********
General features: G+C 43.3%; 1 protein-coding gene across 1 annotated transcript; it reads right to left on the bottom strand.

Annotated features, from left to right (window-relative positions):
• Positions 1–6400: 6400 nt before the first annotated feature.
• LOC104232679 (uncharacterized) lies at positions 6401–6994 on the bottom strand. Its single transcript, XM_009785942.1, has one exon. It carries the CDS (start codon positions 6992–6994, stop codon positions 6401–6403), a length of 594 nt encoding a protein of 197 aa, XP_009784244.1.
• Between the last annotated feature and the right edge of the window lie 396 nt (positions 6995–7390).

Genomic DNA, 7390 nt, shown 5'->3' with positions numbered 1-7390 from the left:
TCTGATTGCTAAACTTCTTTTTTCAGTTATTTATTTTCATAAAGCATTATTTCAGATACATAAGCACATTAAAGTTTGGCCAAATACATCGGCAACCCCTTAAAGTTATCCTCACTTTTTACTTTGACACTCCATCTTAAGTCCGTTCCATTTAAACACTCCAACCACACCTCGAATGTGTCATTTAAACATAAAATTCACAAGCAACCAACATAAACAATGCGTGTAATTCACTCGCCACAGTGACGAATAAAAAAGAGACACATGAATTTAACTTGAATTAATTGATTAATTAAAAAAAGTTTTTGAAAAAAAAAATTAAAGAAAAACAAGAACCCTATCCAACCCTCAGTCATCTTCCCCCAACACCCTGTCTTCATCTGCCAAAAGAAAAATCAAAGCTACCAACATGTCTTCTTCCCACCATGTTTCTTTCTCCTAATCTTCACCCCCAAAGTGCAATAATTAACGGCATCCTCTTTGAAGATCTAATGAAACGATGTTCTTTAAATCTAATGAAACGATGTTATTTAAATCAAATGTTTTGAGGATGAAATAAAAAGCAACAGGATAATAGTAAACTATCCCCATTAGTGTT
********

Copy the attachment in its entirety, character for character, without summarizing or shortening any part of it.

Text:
General features: G+C 43.3%; 1 protein-coding gene across 1 annotated transcript; it reads right to left on the bottom strand.

Annotated features, from left to right (window-relative positions):
• Positions 1–6400: 6400 nt before the first annotated feature.
• LOC104232679 (uncharacterized) lies at positions 6401–6994 on the bottom strand. Its single transcript, XM_009785942.1, has one exon. It carries the CDS (start codon positions 6992–6994, stop codon positions 6401–6403), a length of 594 nt encoding a protein of 197 aa, XP_009784244.1.
• Between the last annotated feature and the right edge of the window lie 396 nt (positions 6995–7390).

Genomic DNA, 7390 nt, shown 5'->3' with positions numbered 1-7390 from the left:
TCTGATTGCTAAACTTCTTTTTTCAGTTATTTATTTTCATAAAGCATTATTTCAGATACATAAGCACATTAAAGTTTGGCCAAATACATCGGCAACCCCTTAAAGTTATCCTCACTTTTTACTTTGACACTCCATCTTAAGTCCGTTCCATTTAAACACTCCAACCACACCTCGAATGTGTCATTTAAACATAAAATTCACAAGCAACCAACATAAACAATGCGTGTAATTCACTCGCCACAGTGACGAATAAAAAAGAGACACATGAATTTAACTTGAATTAATTGATTAATTAAAAAAAGTTTTTGAAAAAAAAAATTAAAGAAAAACAAGAACCCTATCCAACCCTCAGTCATCTTCCCCCAACACCCTGTCTTCATCTGCCAAAAGAAAAATCAAAGCTACCAACATGTCTTCTTCCCACCATGTTTCTTTCTCCTAATCTTCACCCCCAAAGTGCAATAATTAACGGCATCCTCTTTGAAGATCTAATGAAACGATGTTCTTTAAATCTAATGAAACGATGTTATTTAAATCAAATGTTTTGAGGATGAAATAAAAAGCAACAGGATAATAGTAAACTATCCCCATTAGTGTT